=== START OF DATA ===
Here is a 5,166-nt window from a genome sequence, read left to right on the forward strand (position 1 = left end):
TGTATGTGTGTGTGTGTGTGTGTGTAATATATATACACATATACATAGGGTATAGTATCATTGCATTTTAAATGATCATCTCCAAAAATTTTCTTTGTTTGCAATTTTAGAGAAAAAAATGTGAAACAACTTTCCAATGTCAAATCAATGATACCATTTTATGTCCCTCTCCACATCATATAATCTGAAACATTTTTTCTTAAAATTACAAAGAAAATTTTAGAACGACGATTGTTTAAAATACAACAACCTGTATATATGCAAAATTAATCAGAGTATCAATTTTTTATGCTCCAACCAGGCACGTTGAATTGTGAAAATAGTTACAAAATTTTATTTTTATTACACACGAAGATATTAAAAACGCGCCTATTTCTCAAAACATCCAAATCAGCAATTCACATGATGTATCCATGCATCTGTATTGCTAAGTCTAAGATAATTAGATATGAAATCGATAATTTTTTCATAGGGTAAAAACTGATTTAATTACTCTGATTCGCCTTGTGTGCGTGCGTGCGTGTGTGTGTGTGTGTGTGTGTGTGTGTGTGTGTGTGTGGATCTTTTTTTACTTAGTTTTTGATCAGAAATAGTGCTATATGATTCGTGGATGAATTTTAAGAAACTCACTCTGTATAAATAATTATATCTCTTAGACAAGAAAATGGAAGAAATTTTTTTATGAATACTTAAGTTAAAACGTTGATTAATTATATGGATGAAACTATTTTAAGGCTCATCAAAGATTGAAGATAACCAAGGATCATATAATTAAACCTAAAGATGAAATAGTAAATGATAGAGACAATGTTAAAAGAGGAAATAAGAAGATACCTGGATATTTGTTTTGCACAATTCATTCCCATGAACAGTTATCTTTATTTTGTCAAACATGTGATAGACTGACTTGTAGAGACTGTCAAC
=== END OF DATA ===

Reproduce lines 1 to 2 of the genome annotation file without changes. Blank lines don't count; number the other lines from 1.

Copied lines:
Here is a 5,166-nt window from a genome sequence, read left to right on the forward strand (position 1 = left end):
TGTATGTGTGTGTGTGTGTGTGTGTAATATATATACACATATACATAGGGTATAGTATCATTGCATTTTAAATGATCATCTCCAAAAATTTTCTTTGTTTGCAATTTTAGAGAAAAAAATGTGAAACAACTTTCCAATGTCAAATCAATGATACCATTTTATGTCCCTCTCCACATCATATAATCTGAAACATTTTTTCTTAAAATTACAAAGAAAATTTTAGAACGACGATTGTTTAAAATACAACAACCTGTATATATGCAAAATTAATCAGAGTATCAATTTTTTATGCTCCAACCAGGCACGTTGAATTGTGAAAATAGTTACAAAATTTTATTTTTATTACACACGAAGATATTAAAAACGCGCCTATTTCTCAAAACATCCAAATCAGCAATTCACATGATGTATCCATGCATCTGTATTGCTAAGTCTAAGATAATTAGATATGAAATCGATAATTTTTTCATAGGGTAAAAACTGATTTAATTACTCTGATTCGCCTTGTGTGCGTGCGTGCGTGTGTGTGTGTGTGTGTGTGTGTGTGTGTGTGTGTGTGGATCTTTTTTTACTTAGTTTTTGATCAGAAATAGTGCTATATGATTCGTGGATGAATTTTAAGAAACTCACTCTGTATAAATAATTATATCTCTTAGACAAGAAAATGGAAGAAATTTTTTTATGAATACTTAAGTTAAAACGTTGATTAATTATATGGATGAAACTATTTTAAGGCTCATCAAAGATTGAAGATAACCAAGGATCATATAATTAAACCTAAAGATGAAATAGTAAATGATAGAGACAATGTTAAAAGAGGAAATAAGAAGATACCTGGATATTTGTTTTGCACAATTCATTCCCATGAACAGTTATCTTTATTTTGTCAAACATGTGATAGACTGACTTGTAGAGACTGTCAAC